Published On: Sat, Mar 23rd, 2013

When Modernity Leads Education Astray

By Abdelmjid Seghir

Morocco News Tribune


There was an immense focus on moving towards modern teaching methods during my teacher per-service training. Most of my trainers emphasized the fact that we would be teaching 21st century students now and that old methods of teaching were surpassed, as a result.

Of course, the emphasis on the use of current methodologies and the integration of technology is completely justified in today’s world. You just can’t keep depending on “chalk and talk” when your students have access to state-of-the-art technologies. Therefore, being modern as a teacher implies that you are not the center of attention anymore. It’s the learner who should be speaking, acting, moving and doing virtually everything.

Also, being a modern teacher means that you are prone to integrate technology in your daily practices. This change has been accompanied by a paradigm shift in our perception of the modern teacher. Nowadays, teachers are thought of as prompters, guides and facilitators of learning instead of owners of knowledge. However, this is not what’s happening in many so-called modern schools.

Unfortunately, I have noticed that some teachers understand modernity differently. Many teachers might resort to technology either to impress other people (supervisors, teachers, parents, students…) or to just work less and get the job done effortlessly. What’s more unfortunate is that these practices are being legitimized and widely adopted by our students. As a result, instead of doing real and valuable research, many students just copy, paste and print articles from the Internet and bring them to class the next day.

In fact, they don’t even do it themselves; they just go to a Cybercafe and ask the owner to do their homework for them!

As a matter of fact, there is no harm in making the job of a teacher easier, but teachers should understand that while technology helps and provides many interesting tools and solutions, it can never replace the teacher.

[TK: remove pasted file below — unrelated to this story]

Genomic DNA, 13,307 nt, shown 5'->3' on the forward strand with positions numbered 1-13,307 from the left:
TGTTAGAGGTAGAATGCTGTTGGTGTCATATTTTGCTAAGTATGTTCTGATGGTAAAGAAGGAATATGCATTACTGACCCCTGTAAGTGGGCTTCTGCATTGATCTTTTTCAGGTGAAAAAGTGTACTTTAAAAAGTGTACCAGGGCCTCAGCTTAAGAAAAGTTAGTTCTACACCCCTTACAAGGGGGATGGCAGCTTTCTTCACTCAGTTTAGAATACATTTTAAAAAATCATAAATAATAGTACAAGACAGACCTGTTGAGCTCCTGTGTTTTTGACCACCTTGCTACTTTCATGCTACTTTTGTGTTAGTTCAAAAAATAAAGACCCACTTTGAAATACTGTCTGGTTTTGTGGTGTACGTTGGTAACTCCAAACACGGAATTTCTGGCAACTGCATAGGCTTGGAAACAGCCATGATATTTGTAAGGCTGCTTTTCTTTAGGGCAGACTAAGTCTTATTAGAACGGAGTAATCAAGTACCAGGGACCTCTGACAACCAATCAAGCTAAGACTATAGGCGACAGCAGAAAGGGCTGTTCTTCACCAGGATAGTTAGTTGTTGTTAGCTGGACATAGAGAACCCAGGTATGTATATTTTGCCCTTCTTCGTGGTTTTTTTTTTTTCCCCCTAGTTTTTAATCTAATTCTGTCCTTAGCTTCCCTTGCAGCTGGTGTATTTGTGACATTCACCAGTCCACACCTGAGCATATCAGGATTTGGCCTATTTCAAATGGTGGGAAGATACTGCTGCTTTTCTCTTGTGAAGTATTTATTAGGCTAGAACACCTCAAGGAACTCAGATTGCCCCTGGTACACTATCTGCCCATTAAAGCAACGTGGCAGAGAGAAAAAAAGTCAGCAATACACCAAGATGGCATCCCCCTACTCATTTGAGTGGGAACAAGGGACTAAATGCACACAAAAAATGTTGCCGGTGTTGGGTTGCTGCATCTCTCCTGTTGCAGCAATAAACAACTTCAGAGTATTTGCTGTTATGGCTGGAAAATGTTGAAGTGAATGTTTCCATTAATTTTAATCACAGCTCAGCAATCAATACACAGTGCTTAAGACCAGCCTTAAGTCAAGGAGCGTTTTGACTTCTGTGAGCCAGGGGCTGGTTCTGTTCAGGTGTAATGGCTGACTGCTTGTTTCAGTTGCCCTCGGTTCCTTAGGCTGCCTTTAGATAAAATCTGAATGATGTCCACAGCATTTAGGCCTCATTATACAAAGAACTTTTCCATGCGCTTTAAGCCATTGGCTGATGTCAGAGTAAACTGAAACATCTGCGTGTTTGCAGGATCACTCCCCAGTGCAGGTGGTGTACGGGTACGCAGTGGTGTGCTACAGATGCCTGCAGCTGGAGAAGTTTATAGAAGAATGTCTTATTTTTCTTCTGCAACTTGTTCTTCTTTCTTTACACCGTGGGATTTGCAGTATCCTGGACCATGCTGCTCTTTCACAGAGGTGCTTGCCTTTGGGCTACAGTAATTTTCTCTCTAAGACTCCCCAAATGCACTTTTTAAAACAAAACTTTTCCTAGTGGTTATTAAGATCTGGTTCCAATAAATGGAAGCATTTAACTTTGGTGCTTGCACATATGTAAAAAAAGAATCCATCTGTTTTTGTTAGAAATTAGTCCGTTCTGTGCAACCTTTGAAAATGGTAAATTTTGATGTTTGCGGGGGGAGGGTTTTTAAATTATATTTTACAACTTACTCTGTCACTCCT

Similarly, copying articles from the Internet doesn’t compensate for a student’s lack of hard work. I also believe that it’s up to the teacher to explain to their students the ethics of using technology.

After all, technology is out there to provide information and make our lives easier not to think for us and cancel our roles.

To cut a long story short, I believe that no matter what you use in your classroom, it would require just as much effort. So, if you’re opting for technology to spare your efforts, you’re doing it wrong. In fact, there is more to teaching than just clicking, scrolling up and down and pressing the “Play” button.

Abdelmjid Seghir is a teacher of English, writer and public speaker. He holds a BA in TEFL and ICT from Ibn Zohr university, Agadir in 2010. His areas of interest include a variety of topics such as ICT, education, culture and cultural issues, photography and sports. His articles, papers and short stories have been published in many paper-based as well as electronic outlets. These include the American Language Center’s magazine “Oasis” and MATE’s (Moroccan Association of Teachers of English) 2012 conference proceedings. Seghir speaks in seminars and gives presentations at MATE’s conferences on a regular basis.




  • Lynne Diligent

    I believe technology has a place in the classroom when it SUPPORTS, in a useful way,what is being taught. Technology for its own sake is no better than a movie filled with special effects, yet lacking in plot!